GCE PDX Interviews: Print & Clay

Thursday, May 26, 2016



Head of Crafts Amanda, from Print and Clay, is not only an avid crafter but is in her residency for ceramic artistry! She isn't just making her crafts but living it. Keep on living the dream, Amanda. Read more below. 


GCX: What or who first peaked your interest in arts and crafts?

My dad is a carpenter, so handmade has always been a part of my life. Both my grandmothers are huge crafters (crochet and papercrafts), and I was sick a lot as a kid, so I spent a lot of time crafting with them.


GCX: Why did you decide that you would make a specific type of craft?

I took a community clay class during grad school (Spanish Literature) as a way to relax, and got hooked.


GCX: How do you feel about the artisan crafting community and their ability to benefit from GeekCraft Expo?

I applaud any venue for bringing crafts to the world, and creating a venue specifically for "geek" craft is an excellent idea!


GCX: Are you from the Portland area? If not initially, what brought you here?

I just moved to Seattle for a ceramic artist residency.


GCX: What is your favorite thing about creating your product and being able to sell it to people personally vs. through sites like Etsy?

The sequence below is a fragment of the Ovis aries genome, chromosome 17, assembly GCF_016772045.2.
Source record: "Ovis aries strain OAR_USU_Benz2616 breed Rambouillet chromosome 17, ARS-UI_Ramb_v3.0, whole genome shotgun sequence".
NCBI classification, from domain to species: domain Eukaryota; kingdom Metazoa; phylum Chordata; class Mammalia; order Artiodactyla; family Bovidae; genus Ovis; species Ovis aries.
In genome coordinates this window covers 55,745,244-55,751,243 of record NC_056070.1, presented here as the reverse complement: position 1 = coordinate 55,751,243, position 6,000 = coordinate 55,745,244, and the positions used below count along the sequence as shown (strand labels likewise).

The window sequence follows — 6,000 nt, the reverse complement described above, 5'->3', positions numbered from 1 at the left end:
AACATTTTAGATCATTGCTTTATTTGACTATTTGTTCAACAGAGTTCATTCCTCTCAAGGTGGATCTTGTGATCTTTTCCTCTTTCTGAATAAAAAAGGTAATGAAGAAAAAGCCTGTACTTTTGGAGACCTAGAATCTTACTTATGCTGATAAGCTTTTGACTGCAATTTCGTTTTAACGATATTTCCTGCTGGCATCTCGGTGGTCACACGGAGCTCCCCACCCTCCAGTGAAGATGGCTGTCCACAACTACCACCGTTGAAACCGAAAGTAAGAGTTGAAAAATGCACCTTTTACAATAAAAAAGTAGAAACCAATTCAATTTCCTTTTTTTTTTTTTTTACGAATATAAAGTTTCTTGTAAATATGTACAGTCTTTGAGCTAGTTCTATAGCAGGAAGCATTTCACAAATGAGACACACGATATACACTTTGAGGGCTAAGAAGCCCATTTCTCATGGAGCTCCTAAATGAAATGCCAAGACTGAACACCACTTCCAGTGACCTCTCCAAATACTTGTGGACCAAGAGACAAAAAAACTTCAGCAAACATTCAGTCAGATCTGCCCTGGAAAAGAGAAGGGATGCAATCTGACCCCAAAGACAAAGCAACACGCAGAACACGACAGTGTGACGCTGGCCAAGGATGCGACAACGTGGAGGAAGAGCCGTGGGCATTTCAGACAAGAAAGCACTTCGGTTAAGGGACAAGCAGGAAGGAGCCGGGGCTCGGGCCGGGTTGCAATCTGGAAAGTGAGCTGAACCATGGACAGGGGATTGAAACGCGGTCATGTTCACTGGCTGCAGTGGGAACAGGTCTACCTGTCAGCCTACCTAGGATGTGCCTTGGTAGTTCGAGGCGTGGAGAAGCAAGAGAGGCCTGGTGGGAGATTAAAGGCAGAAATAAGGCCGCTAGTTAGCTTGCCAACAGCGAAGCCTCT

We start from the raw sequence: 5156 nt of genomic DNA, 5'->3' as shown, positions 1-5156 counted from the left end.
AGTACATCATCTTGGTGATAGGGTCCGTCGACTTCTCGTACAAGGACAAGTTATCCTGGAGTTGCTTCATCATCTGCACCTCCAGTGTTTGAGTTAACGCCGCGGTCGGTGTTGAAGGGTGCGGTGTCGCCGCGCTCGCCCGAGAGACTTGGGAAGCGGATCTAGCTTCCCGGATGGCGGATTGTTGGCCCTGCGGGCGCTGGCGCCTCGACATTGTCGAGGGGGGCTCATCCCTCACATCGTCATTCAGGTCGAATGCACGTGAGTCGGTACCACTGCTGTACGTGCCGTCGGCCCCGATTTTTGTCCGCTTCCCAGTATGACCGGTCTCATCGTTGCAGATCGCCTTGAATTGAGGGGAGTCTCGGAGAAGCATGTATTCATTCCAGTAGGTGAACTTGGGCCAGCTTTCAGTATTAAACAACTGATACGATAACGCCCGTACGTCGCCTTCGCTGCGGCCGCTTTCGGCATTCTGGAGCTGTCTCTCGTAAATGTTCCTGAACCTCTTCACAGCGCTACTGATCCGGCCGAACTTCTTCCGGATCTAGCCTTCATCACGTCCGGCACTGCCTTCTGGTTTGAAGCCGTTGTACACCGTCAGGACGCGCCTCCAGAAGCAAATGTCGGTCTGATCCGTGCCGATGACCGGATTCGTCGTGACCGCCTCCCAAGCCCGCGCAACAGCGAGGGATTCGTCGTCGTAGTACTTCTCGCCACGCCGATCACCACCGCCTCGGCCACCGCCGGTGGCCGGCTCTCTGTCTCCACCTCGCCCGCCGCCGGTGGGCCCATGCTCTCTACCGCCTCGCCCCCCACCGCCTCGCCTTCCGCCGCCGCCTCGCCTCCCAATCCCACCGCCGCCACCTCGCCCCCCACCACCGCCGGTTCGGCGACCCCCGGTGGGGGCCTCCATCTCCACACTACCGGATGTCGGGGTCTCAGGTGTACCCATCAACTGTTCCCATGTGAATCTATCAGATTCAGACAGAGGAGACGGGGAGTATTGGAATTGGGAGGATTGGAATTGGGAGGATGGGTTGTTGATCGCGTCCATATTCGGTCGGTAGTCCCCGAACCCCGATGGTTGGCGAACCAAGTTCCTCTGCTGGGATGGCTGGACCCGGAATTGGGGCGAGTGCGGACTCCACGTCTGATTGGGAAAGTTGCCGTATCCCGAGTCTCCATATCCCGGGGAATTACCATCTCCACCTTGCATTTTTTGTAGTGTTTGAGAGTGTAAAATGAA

I hate shipping. I don't know anyone who makes fragile items who loves it. So much bubble wrap! It's also fun to talk to people and leave my studio.


GCX: What is the story of how you got to this point (beginning to now)?

I've been doing fine art ceramics for about eight years now, but a couple of years ago a friend asked me to make about 200 bowls for a new restaurant he was opening, and to create that quantity within the budget I started using slip cast molds rather than throwing each piece by hand. That project led me to start my Print & Clay line, all cast work that is more affordable for the average person, and it took off! It also allows me to be more of a geek- you don't see a lot of TARDIS-es in art galleries, but on Etsy and at craft fairs it's great.


GCX: Is it important for people to understand that your product is not “mass produced"? Why?

Even though I make multiples of each design, there is no factory. It's all me in my 100 sq ft studio, printing and glazing every piece by hand. I think that individual care for each piece of a person you can MEET is part of the joy of owning one of these objects!


GCX: What is the most special thing to you about your business?

Sharing my sense of humor, and making people laugh.


GCX: What do you want to do with your crafts long term?

Keep making them.


GCX: Are you picking this particular location because you live here or do you travel to multiple shows a year?

I used to travel a lot, but since I'm in a residency program, I'm only going to do a couple of shows this year. I think Portland is a great spot for this, and it's close by.


GCX: What do you like about the overall arts and craft experience?

It makes you appreciate so much more in life. Someone had to figure out how to make everything we take for granted. It's amazing.


Thanks, Amanda. We think what you are doing is amazing, and we aim to celebrate everyone who does crafts for fun or is interested in taking it to the next level. We enjoyed your insight and looked forward to seeing you at GeekCraft PDX. 

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